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Scavenger Hunt, ages 3 to 4

Age: 3 to 5 Time: <30 min
Materials: scavenger hunt clues; cardboard; pencil; string
Skills: Curiosity, Making Connections, Naturalist, Sensory, Focus & Self Control
Even though a “scavenger hunt” is a pretty directed activity (at least pretty directed for Tinkergarten), there is power anytime you add the word “hunt” to a walk in the woods. So, the key is to add only a “pinch” of structure so kids can play the game in their own way. Even young explorers who are easily distracted can focus and make new discoveries when doing this simple twist on a hike. And, it really doesn’t have to take too much prep if you use one of our Tinkergarten scavenger hunt sheets. If you feel creative, though, make up your own using words and pictures. Just be ready to get off the trail and keep up with your explorer when he or she is on the hunt!

The Guide

  1. Get or make a set of clues: For younger explorers, you want to pick relatively concrete clues like “butterfly” or “creepy crawly creature” or “something soft.” Use as many senses as you can. Use picture clues, since this age group cannot yet read words. Download a sample of a Tinkergarten® scavenger hunt for kids ages 3-4. Tape the scavenger hunt clues to cardboard to make it easier for kids and more sturdy. Poke holes and tie string, and they can wear the around their necks...even easier (We've included hole guides on our sheets so you know where to poke).
  2. Set them free to hunt: Even wee kids should wander as freely as possible during the hunt, always staying within sight of you or an adult in your troop. Before you set them on their way, set up boundaries and/or a rule to follow. Our stand-by rule is, “You can wander as far as you like, as long as you can still one of us.”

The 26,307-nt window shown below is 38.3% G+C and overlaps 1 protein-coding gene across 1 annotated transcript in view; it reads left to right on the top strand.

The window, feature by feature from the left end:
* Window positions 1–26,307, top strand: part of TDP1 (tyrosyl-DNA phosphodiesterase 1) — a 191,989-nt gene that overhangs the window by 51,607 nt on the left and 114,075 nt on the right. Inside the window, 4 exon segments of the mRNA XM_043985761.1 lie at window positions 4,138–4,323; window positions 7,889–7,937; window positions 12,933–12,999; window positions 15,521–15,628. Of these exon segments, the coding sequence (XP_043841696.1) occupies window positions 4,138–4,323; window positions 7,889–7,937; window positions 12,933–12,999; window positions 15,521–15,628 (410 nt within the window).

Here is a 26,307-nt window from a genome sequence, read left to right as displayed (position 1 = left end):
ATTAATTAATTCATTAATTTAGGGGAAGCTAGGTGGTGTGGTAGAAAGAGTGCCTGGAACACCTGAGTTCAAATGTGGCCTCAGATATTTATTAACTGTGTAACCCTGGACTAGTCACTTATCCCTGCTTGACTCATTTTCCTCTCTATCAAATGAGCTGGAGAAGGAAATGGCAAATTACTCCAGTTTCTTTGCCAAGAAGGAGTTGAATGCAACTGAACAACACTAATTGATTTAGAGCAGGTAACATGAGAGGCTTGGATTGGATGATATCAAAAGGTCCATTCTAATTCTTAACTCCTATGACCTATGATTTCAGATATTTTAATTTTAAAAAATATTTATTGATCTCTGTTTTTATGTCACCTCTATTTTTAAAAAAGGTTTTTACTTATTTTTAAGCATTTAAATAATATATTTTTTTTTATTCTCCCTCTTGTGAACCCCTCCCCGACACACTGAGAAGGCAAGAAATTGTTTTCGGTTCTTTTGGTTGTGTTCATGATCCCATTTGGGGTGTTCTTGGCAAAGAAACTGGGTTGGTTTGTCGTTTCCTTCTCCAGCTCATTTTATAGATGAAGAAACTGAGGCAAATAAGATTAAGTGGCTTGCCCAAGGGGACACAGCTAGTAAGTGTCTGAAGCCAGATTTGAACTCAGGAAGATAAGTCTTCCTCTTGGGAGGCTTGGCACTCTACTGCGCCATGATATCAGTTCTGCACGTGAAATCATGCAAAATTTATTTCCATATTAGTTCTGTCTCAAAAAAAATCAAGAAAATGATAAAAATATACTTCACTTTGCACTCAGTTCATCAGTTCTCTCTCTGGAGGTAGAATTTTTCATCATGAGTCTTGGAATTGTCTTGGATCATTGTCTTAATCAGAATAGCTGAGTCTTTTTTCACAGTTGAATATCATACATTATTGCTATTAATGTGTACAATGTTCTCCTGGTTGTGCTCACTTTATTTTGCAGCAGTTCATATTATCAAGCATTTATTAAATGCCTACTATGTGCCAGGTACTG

3. Keeping track: Given crayon or pencil, kids can check each category as they find it to keep track of their progress. Some kids will love this. Other kids will want no part of writing or recording, but will prefer the thrill of the hunt. Follow each kid’s lead and let him or her record as little or as much as he or she likes. The important thing is that he is engaged in hunting and discovering.
  4. End and chat: Kids this age will nearly always let you know when they have had enough by dropping their cards on the ground, turning them into wings or swords, etc. Welcome the shift in activity as it comes, and later, ask kids about the experience, ideally over a well-earned snack.

Why is this activity great for kids?

Nothing piques curiosity and inspires even wee kids to focus like a “hunt!” Kids will need to use several senses to find the variety of items and categories on a well-rounded scavenger hunt. It’s amazing how having a challenge like a scavenger hunt inspires kids to pay closer attention to their surroundings. Searching for particular treasures will naturally build genuine curiosity about nature. Although the categories should remain rather concrete for kids ages 3 to 4, practice with grouping things helps them form the basis upon which they will learn to make connections between ideas, a most critical higher level thinking skill. Finally, the variety of categories in a hunt can really help kids realize the wide range of amazing creatures, plants and elements in the great outdoors.

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Do It Yourself

We think all families should be learning outside. Try this activity with your child and begin to see the power in outdoor, play-based learning. Have fun!

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